[Beowulf] Clustering VPS servers

Joe Landman landman at scalableinformatics.com
Thu Mar 21 10:11:09 PDT 2013


On 03/21/2013 12:15 PM, Jonathan Aquilina wrote:
> I am venturing back to the cloud side again isn't cloud just a fancy name
> for virtualized servers?

Well, no.

Think of cloud as "hardware and infrastructure as code".  You 
instantiate what you "need" with some caveats.

Completeness of API, breadth of product is nice, but at the end of the 
day, the only thing that really matters, is, does it do what you need at 
a price you are willing to pay.

+1 to Chris for message going over these elements, though one has to be 
careful as Amazon isn't the only one out there.  They are good for some 
things, but as many of our customers have discovered by trying them, not 
good for everything, nor even the majority of items.  Clouds (public and 
private) have a definite (and growing) niche, and I see the entire 
"hardware and infrastructure as code" as a very good thing.  It has a 
nasty tendency to create waves of fads though, and its important to be 
able to recognize such things.

This said, not having a block, object, or other storage API when you 
don't need it really isn't a deal killer.  Not having an end-to-end low 
latency fabric, and bare metal servers is (for our customers). But our 
customers are not necessarily the same as all customers, and the 
recursive joke I tell about this is "gross overarching generalizations 
tend to be incorrect".  Basically being all things to all people means 
that none are done well.  Focusing upon niches where people get what 
they need is IMO a good way to carve out a market.

With all due respect to those whom advocate heavily for one thing or the 
other, our experience with this is that the joke is on the end user when 
things don't work well at all, and cannot be made to work well due to 
design/implementation issues.  Especially if they've sold this to 
management/board of directors.  This is true of internal as well as 
external resources.  This is more of a generic business problem than a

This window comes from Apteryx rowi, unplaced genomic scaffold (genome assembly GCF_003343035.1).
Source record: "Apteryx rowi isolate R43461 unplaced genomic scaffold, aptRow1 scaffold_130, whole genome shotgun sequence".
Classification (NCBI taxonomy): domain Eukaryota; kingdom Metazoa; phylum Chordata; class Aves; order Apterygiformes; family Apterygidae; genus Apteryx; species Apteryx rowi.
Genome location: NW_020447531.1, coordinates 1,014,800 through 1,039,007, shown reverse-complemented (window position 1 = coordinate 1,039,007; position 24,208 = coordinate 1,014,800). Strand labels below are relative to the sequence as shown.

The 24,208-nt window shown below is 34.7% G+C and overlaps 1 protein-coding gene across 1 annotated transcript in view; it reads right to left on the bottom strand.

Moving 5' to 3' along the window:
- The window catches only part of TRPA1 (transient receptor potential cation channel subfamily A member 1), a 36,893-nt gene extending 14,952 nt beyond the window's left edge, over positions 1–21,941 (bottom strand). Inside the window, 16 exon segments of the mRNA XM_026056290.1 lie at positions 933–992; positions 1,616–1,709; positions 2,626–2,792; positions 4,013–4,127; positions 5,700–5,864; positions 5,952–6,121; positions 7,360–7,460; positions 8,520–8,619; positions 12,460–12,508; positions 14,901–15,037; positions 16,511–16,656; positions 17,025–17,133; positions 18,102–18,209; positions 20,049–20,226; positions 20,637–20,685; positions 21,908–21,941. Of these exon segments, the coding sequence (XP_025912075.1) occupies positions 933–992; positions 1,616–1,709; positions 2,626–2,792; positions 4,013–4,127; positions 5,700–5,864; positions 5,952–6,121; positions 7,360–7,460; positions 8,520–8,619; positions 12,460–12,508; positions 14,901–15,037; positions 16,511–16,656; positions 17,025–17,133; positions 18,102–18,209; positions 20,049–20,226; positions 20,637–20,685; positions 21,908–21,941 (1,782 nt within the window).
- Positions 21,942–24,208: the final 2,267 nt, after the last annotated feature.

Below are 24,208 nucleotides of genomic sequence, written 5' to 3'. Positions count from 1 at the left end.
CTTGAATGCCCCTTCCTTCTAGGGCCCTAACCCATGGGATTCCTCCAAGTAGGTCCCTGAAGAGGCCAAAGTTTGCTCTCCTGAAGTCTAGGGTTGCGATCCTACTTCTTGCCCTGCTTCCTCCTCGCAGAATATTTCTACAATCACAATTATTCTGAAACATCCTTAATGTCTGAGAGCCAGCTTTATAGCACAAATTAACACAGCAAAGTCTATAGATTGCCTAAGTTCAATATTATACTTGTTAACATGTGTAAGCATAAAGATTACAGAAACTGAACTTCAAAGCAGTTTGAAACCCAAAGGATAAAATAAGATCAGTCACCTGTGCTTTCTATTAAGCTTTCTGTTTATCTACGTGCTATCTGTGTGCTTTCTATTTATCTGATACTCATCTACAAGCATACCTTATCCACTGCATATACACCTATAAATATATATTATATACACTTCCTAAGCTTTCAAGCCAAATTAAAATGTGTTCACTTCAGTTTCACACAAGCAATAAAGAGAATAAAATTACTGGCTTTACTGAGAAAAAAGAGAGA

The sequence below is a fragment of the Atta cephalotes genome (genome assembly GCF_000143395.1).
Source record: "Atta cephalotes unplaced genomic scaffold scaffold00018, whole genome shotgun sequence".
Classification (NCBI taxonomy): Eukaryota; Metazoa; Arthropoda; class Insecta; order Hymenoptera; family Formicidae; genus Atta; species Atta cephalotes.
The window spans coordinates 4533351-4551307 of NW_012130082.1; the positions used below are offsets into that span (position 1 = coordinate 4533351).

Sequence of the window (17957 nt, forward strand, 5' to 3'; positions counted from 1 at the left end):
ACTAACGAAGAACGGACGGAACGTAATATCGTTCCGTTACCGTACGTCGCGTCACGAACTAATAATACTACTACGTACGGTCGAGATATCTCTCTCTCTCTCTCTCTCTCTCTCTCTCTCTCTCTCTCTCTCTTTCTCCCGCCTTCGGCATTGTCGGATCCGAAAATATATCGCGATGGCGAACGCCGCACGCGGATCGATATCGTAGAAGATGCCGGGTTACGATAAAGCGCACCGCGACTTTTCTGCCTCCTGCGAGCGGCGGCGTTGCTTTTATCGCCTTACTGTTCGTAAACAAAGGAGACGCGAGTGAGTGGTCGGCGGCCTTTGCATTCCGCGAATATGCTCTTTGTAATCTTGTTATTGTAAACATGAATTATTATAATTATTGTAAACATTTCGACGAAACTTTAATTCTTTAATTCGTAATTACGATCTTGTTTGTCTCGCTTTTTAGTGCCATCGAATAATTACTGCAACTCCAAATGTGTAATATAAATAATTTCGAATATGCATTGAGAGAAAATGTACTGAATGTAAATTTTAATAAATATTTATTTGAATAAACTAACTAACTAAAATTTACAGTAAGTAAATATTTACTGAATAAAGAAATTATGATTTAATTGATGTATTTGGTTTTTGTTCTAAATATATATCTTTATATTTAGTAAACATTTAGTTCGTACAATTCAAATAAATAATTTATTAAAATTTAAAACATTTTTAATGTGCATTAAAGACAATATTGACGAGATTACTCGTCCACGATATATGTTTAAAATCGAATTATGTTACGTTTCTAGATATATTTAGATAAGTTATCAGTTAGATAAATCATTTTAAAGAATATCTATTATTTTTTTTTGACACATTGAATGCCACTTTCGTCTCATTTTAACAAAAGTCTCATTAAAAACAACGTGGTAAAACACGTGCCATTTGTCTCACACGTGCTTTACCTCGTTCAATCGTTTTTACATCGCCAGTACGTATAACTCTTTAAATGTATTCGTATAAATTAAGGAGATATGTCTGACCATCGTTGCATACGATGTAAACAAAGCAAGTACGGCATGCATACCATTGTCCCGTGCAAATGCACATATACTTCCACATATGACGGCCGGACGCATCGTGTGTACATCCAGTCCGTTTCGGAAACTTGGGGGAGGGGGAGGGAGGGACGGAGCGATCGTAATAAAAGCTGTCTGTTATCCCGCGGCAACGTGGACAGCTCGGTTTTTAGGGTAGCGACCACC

public cloud vs private resource issue.

This said, a quick pointer over to an IDC paper is an interesting read: 
http://www.idc.com/getdoc.jsp?containerId=prUS23972413#.UUs7OqDYSlg is a 
good read.  Also there are others as well.  Public cloud is large and 
growing, and largely commiditized.  Very non-HPC specific, though with 
careful marshalling/selection of resources (CycleComputing) it can be 
viable for some HPC.  But its very hard to argue a single platform is 
all things to all people, when it clearly isn't.  Moreover, Amazon 
itself just signed a nice sized deal with a government entity for a 
private cloud offering ...

Basically, Chris is dead on right with his points on "there must be an 
API, and a broad array of services" for a good public cloud.  A private 
cloud can get more specific on needs, and not worry about implementing 
things that are not needed right away.

But cloud isn't always "virtualized".  Amazon is largely 
para-virtualized which is great to maximize tenancy, but not so great 
for performance.  Its APIed out the wahzoo.  Other clouds are 
hyper-virtualized and run closer to the metal.  Others still are 
bare-metal with provisioning magic atop them.

What likely matters most with public clouds are the ability to move 
between them when one of your cloud providers decides to compete with 
you.  This has been a thread of articles on The Register (which I wrote 
about here: http://scalability.org/?p=5898 )

This isn't an Amazon issue as much as it is a business dependency 
issue.  Freedom to move is important.  It would be nice to have a common 
API so as to make this work well.  The very last thing any of us want is 
the Microsoft-ization of the cloud world.  That would be, universally, 
and catastrophically, bad for all.
<http://scalability.org/?p=5898>

-- 
Joseph Landman, Ph.D
Founder and CEO
Scalable Informatics, Inc.
email: landman at scalableinformatics.com
web  : http://scalableinformatics.com
        http://scalableinformatics.com/siflash
phone: +1 734 786 8423 x121
fax  : +1 866 888 3112
cell : +1 734 612 4615



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